Family adamant farms not wanted
Arapawa Island property owners, Jamie and Kathryn Halstead, remain opposed to New Zealand King Salmon plans to build two salmon farms in Queen Charlotte Sound, despite the company offering to shift cages so they were not visible from inside their holiday home.
Mr Halstead told the Environmental Protection Authority hearing in Blenheim on Friday that proposed salmon farms at Kaitapeha and Ruaomoko at the entrance to Tory Channel would ruin his family's enjoyment of the property.
Mr Halstead agreed with King Salmon's lawyer, James Gardner-Hopkins, that King Salmon's offer to shift the farms meant they would not be visible from inside the house.
However, they could be seen from 10 metres beyond the outside deck.
"You don't go to the Sounds to be imprisoned between the bach and the jetty, you use the whole property," Mr Halstead said.
The family enjoyed walking around the 40-hectare property they bought in 2007, Mr Halstead said. A picnic spot with a view over the Sounds, the beach, the rocky coastline and the jetty all overlooked the proposed farms which would also reduce people's enjoyment of fishing and boating in the area.
When building the holiday home, he had to install an expensive sewage treatment system to make sure the Sounds were not polluted, Mr Halstead said.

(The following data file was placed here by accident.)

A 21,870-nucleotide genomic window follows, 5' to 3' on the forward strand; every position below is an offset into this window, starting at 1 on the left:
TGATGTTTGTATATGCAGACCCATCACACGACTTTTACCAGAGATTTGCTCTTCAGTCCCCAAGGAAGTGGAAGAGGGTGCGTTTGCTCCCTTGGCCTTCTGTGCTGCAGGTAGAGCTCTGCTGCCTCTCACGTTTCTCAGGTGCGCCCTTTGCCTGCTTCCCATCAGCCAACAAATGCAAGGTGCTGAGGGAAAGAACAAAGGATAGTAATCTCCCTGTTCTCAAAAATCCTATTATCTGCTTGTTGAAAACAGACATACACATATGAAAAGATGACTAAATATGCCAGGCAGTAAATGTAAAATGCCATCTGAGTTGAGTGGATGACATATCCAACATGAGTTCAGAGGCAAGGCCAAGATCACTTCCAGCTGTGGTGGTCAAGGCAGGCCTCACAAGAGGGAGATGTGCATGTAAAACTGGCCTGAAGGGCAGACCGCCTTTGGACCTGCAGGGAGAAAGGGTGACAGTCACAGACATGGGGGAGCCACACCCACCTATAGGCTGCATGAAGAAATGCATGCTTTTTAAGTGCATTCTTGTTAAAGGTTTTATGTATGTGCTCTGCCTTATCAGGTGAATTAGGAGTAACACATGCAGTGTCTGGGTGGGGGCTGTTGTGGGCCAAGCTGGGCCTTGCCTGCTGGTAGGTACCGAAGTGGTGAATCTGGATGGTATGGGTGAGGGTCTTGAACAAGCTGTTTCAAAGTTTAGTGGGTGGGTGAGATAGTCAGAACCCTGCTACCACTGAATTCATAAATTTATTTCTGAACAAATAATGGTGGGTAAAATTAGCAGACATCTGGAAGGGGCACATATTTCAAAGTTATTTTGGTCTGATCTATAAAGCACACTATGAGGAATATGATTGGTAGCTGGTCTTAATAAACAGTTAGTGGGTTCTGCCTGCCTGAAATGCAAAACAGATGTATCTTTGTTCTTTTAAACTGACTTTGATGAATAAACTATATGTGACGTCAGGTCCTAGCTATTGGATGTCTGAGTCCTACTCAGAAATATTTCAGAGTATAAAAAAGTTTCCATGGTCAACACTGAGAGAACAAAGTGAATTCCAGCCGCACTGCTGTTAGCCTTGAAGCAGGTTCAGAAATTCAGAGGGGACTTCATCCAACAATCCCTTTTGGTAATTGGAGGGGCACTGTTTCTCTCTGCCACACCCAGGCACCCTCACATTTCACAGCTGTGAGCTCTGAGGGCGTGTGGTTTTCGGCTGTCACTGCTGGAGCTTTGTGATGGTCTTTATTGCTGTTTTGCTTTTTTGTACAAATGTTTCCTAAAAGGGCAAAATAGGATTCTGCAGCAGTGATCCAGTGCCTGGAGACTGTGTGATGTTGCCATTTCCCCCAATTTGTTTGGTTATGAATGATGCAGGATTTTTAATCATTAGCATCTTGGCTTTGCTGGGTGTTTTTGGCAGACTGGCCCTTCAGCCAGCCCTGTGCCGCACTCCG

“I am disappointed the same is not required of King Salmon.”
Tides in the area washed rubbish into the bay including fish bins and lids from King Salmon's existing Ruaomoko farm, Mr Halstead said. The problem was likely to increase if the new farms were built.
Other worries included noise, light and faeces from seagulls attracted to salmon farms accumulating on the roof where his family collected their drinking water.
Mr Halstead told the board of inquiry, which will decide whether the farms can be built, that he bought the property after being assured by the Marlborough District Council that it was in an area where aquaculture was prohibited.
He did not see why King Salmon should be allowed to interfere with his family's quiet enjoyment of their property when they specifically sought land where there was no threat of industrial-type uses of the sea seen nearby.
Mike Hardy-Jones, lawyer for the Halstead family, said the property bordered a Conservation Department scenic reserve on Kaitapeha Peninsula. Landscape architects who gave evidence to the board agreed this entire peninsula was an outstanding natural landscape, with the exception of King Salmon expert Frank Boffa who rated the northern side as less significant.
This reversed his opinion in 2009, when a draft Boffa Miskell Marlborough landscape study for the Marlborough District Council described the entire peninsula as outstanding.
Its status was downgraded in a later version.
Mr Hardy-Jones told the hearing that Mr Boffa did not recognise the combined effect of two structures side-by-side and that he had failed to consider values like remoteness, the natural noise of wind, water and birds, tranquillity and the natural character of the land and seascape.
- The Marlborough Express